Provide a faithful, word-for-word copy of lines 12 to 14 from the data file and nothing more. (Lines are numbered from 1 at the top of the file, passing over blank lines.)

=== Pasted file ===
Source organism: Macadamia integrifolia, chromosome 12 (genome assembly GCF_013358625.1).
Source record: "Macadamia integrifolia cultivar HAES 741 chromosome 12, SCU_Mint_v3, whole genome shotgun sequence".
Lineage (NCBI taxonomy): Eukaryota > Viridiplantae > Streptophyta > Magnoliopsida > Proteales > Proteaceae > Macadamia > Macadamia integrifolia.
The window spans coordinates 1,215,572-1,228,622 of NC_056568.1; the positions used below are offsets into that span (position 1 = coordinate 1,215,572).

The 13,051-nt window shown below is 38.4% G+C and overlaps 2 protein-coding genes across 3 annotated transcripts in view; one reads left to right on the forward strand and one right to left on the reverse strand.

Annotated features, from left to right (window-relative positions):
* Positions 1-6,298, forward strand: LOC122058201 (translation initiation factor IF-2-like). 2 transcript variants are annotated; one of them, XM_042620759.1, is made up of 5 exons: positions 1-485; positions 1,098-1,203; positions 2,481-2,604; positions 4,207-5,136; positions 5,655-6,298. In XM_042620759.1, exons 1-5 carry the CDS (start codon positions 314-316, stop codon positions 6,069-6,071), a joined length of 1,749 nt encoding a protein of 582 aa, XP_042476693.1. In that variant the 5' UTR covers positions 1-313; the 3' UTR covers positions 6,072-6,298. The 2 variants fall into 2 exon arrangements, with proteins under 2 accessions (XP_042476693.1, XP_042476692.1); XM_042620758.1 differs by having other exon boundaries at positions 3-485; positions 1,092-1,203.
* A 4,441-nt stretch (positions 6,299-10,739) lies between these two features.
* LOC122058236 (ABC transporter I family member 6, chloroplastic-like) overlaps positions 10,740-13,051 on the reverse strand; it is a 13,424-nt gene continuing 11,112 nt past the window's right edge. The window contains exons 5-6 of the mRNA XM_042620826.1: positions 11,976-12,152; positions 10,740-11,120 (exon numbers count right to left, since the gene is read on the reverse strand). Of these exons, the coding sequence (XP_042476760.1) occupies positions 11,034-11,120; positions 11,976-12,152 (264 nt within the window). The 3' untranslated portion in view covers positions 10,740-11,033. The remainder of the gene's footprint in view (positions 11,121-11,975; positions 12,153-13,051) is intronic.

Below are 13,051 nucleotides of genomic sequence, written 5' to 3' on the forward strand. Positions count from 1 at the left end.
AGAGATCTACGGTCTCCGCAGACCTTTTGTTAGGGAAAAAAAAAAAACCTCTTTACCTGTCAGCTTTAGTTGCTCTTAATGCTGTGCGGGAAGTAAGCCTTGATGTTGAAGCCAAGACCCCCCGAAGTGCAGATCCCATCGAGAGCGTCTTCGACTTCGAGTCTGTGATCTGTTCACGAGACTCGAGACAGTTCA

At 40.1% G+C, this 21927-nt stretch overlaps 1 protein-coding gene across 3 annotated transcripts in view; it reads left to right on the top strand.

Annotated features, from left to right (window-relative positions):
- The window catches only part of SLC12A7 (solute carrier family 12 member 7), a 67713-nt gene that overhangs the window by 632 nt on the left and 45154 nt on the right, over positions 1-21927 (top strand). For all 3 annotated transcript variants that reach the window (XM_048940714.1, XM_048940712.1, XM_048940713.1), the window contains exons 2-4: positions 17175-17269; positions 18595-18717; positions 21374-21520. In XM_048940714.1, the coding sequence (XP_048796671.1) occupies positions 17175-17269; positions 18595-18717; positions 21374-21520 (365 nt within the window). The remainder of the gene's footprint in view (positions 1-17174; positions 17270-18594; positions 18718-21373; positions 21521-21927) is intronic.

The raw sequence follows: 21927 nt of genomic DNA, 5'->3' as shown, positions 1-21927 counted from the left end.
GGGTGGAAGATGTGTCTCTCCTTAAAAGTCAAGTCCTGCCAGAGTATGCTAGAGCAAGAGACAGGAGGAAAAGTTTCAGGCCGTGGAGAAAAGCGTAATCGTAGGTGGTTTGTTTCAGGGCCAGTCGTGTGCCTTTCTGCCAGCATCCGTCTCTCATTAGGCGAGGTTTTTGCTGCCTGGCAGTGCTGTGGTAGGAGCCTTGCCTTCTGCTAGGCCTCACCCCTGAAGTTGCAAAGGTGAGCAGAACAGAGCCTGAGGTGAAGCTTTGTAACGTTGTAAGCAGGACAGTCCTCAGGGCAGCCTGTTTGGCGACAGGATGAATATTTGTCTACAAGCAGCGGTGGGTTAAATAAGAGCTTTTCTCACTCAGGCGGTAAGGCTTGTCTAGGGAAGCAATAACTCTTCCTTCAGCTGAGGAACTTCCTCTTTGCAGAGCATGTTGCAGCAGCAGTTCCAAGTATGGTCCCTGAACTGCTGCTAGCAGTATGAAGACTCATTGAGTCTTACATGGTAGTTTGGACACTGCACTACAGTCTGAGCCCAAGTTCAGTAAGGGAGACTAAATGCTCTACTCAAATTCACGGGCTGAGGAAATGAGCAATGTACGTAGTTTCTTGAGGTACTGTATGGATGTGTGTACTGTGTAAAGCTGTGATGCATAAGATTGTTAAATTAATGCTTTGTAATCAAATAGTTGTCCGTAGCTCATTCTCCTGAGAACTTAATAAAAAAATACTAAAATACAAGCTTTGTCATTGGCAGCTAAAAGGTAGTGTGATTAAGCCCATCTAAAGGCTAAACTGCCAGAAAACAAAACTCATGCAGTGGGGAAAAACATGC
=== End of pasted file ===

At 40.1% G+C, this 21927-nt stretch overlaps 1 protein-coding gene across 3 annotated transcripts in view; it reads left to right on the top strand.

Annotated features, from left to right (window-relative positions):
- The window catches only part of SLC12A7 (solute carrier family 12 member 7), a 67713-nt gene that overhangs the window by 632 nt on the left and 45154 nt on the right, over positions 1-21927 (top strand). For all 3 annotated transcript variants that reach the window (XM_048940714.1, XM_048940712.1, XM_048940713.1), the window contains exons 2-4: positions 17175-17269; positions 18595-18717; positions 21374-21520. In XM_048940714.1, the coding sequence (XP_048796671.1) occupies positions 17175-17269; positions 18595-18717; positions 21374-21520 (365 nt within the window). The remainder of the gene's footprint in view (positions 1-17174; positions 17270-18594; positions 18718-21373; positions 21521-21927) is intronic.